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Murals in Teck Acute Care Centre brighten patient care

The Teck Acute Care Centre at BC Children’s Hospital is marking two years since it first opened its doors on October 29, 2017. Since then, some 220 murals and 360 ceiling tiles have been installed.
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​(All photos credit: supplied by BC Children’s Hospital Foundation)

“There’s a lot for kids to look at and find in the murals, from tiny eggs to cute rabbits,” says Katherine Lidstone, a clinical nursing instructor at BC Children’s. “It helps reduce the level of fear and take their mind off things, like walking into an operating room. Nurses use the murals as they walk down the halls and they say things like, ‘Look for the river. We’re going to follow it to our room. Let’s paddle in our canoe to get there.’”

The artwork is part of the Children’s Healing Experience Project, a BC Children’s Hospital Foundation donor-funded curated exhibit of original paintings, murals, interactive installations, playrooms, outdoor gardens and sculptures. More than 60 Canadian artists contributed their expertise and passion to the project.

"When I was a child I needed an MRI. I distinctly remember looking at a colourful mural on the wall of the examining room. I remember how interested I was in the artwork and how it relieved my anxiety about taking the test," says artist Ralitza Karr.

BC Children’s Head of Psychology Elizabeth Stanford says research shows using a variety of artists and natural scenery is helpful for healing.

“Every corner patients turn shows them they are in a special place,” says Stanford. “The art plays a role in that. It's obvious that someone thought about carefully about what it would be like to be here at the hospital and what might make patients and families feel comfortable.”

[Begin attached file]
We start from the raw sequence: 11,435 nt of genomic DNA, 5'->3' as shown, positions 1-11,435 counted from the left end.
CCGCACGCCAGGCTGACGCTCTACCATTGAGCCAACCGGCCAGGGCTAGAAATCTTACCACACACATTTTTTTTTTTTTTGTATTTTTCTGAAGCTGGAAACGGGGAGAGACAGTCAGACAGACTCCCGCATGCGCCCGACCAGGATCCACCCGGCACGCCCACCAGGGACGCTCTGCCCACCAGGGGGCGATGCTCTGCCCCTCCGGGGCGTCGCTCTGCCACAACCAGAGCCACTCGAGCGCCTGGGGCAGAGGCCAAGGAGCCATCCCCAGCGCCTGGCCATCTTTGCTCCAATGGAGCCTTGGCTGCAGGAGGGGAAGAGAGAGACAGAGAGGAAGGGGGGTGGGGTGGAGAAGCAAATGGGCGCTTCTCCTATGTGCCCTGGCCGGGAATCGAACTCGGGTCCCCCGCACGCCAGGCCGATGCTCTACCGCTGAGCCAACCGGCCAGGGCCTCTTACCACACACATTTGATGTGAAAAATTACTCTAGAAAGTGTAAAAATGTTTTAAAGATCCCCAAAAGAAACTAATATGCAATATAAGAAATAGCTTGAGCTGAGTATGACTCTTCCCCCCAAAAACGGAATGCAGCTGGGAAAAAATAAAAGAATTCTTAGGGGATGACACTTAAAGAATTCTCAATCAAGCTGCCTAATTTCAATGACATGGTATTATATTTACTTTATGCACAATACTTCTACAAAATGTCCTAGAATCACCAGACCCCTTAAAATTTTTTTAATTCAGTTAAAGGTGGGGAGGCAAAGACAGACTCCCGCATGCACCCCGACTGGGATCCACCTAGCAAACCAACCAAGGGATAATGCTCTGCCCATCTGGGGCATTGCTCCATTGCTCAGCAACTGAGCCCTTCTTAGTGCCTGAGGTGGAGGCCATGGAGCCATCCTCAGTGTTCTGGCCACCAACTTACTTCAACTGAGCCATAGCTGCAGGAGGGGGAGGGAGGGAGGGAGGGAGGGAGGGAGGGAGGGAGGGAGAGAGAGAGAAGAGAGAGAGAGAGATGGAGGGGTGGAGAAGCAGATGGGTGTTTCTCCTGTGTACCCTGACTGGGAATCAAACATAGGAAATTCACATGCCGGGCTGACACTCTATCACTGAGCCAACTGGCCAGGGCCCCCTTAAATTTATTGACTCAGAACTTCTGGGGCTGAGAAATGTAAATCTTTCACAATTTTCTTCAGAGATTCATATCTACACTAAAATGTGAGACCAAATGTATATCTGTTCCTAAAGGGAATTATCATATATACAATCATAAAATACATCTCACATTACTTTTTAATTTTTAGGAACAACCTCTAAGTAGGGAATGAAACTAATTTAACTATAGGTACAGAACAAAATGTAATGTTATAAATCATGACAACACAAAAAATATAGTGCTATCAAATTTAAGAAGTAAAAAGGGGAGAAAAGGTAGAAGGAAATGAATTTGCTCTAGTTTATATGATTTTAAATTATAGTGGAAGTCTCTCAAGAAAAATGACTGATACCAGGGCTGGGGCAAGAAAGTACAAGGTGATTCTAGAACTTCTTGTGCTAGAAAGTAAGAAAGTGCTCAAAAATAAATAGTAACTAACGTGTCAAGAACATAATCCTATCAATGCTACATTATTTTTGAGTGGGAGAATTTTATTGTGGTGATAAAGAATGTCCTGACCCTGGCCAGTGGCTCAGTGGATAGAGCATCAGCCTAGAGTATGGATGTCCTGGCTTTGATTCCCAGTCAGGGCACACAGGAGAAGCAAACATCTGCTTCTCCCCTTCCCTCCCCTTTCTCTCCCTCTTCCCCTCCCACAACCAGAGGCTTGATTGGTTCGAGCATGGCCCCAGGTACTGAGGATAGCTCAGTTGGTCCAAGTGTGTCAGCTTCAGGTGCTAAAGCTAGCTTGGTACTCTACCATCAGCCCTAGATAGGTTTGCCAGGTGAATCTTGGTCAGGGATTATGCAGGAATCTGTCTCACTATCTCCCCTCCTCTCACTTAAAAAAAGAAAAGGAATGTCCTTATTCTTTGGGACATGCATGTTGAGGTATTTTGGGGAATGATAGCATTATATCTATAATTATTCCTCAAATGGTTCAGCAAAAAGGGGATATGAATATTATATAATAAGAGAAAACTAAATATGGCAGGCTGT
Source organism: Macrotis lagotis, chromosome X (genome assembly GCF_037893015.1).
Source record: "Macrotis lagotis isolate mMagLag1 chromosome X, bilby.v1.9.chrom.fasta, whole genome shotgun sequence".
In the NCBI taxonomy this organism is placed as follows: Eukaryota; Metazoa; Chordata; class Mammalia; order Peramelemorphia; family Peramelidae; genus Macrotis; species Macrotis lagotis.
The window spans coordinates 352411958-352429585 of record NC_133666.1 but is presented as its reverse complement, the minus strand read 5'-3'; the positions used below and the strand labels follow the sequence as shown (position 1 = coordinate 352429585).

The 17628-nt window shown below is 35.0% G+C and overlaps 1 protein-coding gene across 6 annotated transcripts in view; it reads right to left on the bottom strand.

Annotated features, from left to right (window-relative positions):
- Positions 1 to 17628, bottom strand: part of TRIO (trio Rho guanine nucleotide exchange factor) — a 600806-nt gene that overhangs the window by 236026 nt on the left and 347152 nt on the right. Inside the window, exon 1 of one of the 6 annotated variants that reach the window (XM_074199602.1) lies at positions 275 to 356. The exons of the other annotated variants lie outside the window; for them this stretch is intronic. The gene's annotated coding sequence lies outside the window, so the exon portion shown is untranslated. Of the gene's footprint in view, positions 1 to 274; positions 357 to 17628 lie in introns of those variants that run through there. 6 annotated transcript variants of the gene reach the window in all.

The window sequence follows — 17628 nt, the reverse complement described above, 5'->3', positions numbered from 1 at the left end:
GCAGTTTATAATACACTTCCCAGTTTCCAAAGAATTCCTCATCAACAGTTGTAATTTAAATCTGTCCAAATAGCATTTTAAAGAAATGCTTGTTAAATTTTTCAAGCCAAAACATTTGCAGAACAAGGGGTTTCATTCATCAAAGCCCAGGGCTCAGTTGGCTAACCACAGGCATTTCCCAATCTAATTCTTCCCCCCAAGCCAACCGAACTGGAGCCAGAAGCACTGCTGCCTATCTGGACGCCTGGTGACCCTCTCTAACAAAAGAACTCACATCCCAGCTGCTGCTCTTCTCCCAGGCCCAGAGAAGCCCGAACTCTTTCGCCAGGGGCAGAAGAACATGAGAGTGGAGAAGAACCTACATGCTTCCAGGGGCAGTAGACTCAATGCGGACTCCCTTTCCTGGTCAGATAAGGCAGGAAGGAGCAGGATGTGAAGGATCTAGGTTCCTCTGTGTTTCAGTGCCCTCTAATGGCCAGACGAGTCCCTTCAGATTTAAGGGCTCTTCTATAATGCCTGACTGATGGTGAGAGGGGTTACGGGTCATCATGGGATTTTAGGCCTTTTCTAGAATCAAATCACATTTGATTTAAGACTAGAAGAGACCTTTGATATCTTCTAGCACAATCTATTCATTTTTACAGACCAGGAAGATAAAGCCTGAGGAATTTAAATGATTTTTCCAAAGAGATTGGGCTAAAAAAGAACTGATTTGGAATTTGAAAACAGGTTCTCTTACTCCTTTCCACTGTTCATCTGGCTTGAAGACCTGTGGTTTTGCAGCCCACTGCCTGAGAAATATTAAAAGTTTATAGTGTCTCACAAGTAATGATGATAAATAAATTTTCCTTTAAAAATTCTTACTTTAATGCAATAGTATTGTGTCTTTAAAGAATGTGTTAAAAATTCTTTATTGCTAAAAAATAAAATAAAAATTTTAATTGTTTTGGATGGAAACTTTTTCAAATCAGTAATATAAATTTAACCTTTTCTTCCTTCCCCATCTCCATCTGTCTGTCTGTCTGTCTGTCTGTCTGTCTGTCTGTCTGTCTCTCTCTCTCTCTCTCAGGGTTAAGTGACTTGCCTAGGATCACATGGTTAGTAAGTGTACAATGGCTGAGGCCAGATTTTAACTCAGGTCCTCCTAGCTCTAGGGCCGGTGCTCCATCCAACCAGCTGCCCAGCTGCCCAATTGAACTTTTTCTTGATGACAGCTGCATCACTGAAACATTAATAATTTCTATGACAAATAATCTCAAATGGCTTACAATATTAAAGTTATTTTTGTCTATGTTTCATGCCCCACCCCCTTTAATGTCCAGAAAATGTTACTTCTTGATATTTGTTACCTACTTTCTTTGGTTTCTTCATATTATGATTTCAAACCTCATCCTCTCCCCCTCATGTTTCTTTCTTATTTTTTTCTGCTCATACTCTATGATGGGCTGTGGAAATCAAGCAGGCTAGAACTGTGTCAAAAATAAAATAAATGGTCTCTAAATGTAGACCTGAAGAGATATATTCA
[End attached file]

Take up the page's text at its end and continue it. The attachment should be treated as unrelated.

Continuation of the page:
“The scope in terms of size and detail in the murals is impressive - and that parallels the scope of care we want to convey as a team - that's both holistic and detailed.”

Kids had the final say on the artwork and gave feedback, asking for scenes that reminded them of home. Many of the murals reflect the natural beauty and diversity of B.C. 

“It makes a clinical space more welcoming,” says Stanford. “The murals offer an opportunity to build rapport that can be very fun. Children and doctors or nurses can play “I Spy” or make up stories to go along with the pictures.”

"My aim with each piece is to inspire children to see the world around them as a magical place, one that is both colourful and bright, and to give them the sense that all things are possible," says artist Anne Marie Wilkinson.

Employees at BC Children’s also appreciate the artwork.

“It adds satisfaction to your day,” says Lidstone. “My favourite mural is a dark one of the night sky, the constellations, whales and a narwhal. It just makes me happy. The murals help kids remember what could be the scariest day of their life as a positive experience – and that is amazing.”

BC Children's Hospital
Children's Health
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